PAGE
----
The newspaper is full of other people’s problems. Do they bother you?

The world is full of people who don’t know what you expect from them. Does it bother you when they don’t do what you expect?

How can you have a good day when you give 8 billion people control over your state of mind?

It is an active choice to allow my state of mind to be affected by another’s action. I need to decide upon an ideal expected action. I need to compare their actual action to my imagined ideal. I need to allow myself to get angry, resentful, distressed and bothered about their failure to live up to my ideal.

I can change the whole world, or I can be very careful about how I set my expectations of other people.

Choose carefully what you allow to bother you.

Rule 6 “Set your house in perfect order before you criticise the world”

Jordan Peterson, 12 Rules for Life

If you allow everything to be a problem, you give yourself a powerful excuse to do nothing about the few things you can actually improve right now.

Further Resources on Becoming Intentional

As we are coming up to the end of 2019, here are a couple of resources to become more intentional about what matters to you in 2020:

Thanks to Dan Sullivan’s recent podcast for this idea… Why Irritation affects your success if you’re not paying attention to it.

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One of the hardest parts of leadership is getting people around you to take action.  It is easy to get people to agree generally that things could be better, it is a vastly different conversation to look them each in the eyes and ask that they tell you directly how they will be taking action in their areas.  I have opinions on refugees, politics, border controls, the need for hard work, the ways to educate children…  but I don’t often follow these opinions up with clear action.

We (that is: we socially adapted human beings) are pretty poor when it comes to asking for commitment from others.  In polite society it is considered rude to hold the attention on a person after they have given a vague answer and then ask them to clarify exactly what their commitment is.  If you are the friend who does this, you might find that you are invited to less barbecues.

In leadership, it is the most important thing.

Leadership requires that you both share your vision in a way that people around you see why effort is required, and then that you look them in the eyes and make it clear that you now expect clear action from them…  or there will be consequences.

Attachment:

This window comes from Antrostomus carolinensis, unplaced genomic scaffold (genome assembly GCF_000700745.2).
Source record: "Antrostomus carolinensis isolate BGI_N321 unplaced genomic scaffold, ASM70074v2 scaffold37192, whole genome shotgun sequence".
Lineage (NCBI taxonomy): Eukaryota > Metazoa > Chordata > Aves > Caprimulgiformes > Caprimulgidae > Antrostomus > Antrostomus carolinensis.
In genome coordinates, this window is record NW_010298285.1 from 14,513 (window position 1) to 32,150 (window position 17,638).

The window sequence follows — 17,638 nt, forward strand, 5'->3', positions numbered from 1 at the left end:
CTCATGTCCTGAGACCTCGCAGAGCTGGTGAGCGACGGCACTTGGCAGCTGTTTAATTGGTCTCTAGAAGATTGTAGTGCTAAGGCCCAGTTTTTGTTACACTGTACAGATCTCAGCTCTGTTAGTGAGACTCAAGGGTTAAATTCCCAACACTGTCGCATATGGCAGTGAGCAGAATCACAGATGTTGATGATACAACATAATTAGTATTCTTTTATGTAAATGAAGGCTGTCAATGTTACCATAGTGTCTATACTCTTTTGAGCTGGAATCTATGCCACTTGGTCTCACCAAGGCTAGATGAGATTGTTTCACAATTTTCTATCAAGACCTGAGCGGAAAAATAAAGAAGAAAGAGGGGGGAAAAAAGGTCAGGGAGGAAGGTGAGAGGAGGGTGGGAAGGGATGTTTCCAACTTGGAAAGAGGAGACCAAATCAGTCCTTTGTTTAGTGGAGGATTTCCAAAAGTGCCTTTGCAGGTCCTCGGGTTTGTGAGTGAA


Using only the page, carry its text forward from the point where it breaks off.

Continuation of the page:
The commitment process is not a natural human process – we instinctively shy away from forcing the other to say that they are making a formal commitment.  Unfortunately, this means many conversations end with no commitments at all.

  • It happens with friends – I often realise that I have assumptions about how the washing and cleaning will be shared with others when we share a holiday house…  but it is I who have failed to be absolutely clear with the others about my expectations.
  • It happens at work – a colleague and myself discuss a new article that we can co-write over a coffee and are both excited by the project.  A month later and no words have been written…  I had assumed he would be structuring the first draft, and he was waiting for me to share a first attempt.

As I return from 2 months away from formal work and away from my home city, one of the reflections I have is that I have a wonderful ability to get frustrated when others don’t do things that I expected them to do…  but the closer I look at my own responsibility I realise that I don’t do a great job of articulating what it is that I expect.

So, 2 aims for myself:

  • When I notice that a feeling of frustration is growing in me because of the behaviour of another, ask myself if I have done my best to explain why and what my expectation is.  (Usual answer: No).
  • Stop getting frustrated at other people.

A final story that came to my mind as I finish this post…

The Inevitable Outcome of the Dog and the Rugby Ball

2 days ago I was at a barbecue hosted by my good friends Florian and Rose.

They were “babysitting” a one year old dog, a rottweiler called Nike.  She was a good dog who loved being at the center of the action.  Another of the guests mentioned that they loved rugby… and I happened to have a rugby ball in the back of my car.

We took out the ball and passed it back and forth…  suffice to say, within 5 minutes the ball had been burst by a big bite from Nike the dog.

My first reaction was annoyance… but in less than a second the thought came to my head “what type of idiot takes a rugby ball out of his car when an excited dog with a big mouth is at the barbecue!”.  If I didn’t want the ball burst, I should have left it in the car.  If I wanted to be frustrated about a burst ball – then throw it around with a rottweiler chasing it.

There was no possible good end to this particular game of rugby…

How often do I get into situations where there is no good end to the “game”?